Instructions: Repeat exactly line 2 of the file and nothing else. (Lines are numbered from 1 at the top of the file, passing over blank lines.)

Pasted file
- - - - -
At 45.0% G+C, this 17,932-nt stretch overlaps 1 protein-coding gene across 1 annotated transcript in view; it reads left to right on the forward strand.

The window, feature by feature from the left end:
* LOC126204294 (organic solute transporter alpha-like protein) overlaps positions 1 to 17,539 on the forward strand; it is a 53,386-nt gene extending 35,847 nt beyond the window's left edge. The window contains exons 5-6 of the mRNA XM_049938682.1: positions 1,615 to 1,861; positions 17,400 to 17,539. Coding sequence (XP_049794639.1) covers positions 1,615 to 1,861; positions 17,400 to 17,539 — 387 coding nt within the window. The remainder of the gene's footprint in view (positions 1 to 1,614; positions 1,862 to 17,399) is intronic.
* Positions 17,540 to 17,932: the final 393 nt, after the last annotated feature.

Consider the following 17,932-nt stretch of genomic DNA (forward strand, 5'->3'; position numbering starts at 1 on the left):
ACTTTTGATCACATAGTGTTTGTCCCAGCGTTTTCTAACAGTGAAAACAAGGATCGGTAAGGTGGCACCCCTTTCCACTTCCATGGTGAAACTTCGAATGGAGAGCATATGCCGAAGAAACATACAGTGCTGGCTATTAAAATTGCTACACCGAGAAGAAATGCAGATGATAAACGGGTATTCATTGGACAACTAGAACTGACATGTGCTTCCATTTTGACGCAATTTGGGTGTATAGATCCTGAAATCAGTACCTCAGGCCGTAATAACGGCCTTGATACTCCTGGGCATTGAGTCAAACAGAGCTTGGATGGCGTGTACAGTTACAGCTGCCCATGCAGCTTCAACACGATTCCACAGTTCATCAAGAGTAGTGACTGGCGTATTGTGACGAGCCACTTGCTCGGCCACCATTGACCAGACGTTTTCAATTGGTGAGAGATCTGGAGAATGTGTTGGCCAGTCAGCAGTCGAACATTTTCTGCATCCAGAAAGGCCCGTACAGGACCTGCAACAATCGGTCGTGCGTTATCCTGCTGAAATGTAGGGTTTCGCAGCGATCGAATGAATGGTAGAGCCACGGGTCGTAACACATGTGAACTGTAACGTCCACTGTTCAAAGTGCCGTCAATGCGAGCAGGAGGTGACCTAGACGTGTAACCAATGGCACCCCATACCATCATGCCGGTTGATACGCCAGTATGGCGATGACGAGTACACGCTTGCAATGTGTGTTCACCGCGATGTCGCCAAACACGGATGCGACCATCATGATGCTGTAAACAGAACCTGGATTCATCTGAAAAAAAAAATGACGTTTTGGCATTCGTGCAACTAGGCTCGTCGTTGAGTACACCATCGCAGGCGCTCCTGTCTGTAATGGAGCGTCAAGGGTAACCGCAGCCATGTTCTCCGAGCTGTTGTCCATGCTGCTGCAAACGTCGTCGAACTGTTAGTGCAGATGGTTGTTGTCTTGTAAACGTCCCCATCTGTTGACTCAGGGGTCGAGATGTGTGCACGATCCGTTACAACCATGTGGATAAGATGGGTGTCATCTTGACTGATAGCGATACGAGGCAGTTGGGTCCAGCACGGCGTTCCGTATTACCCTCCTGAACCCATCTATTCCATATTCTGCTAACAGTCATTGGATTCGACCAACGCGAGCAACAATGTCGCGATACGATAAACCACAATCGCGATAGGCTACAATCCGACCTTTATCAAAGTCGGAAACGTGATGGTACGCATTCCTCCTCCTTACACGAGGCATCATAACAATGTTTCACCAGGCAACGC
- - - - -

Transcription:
The window, feature by feature from the left end: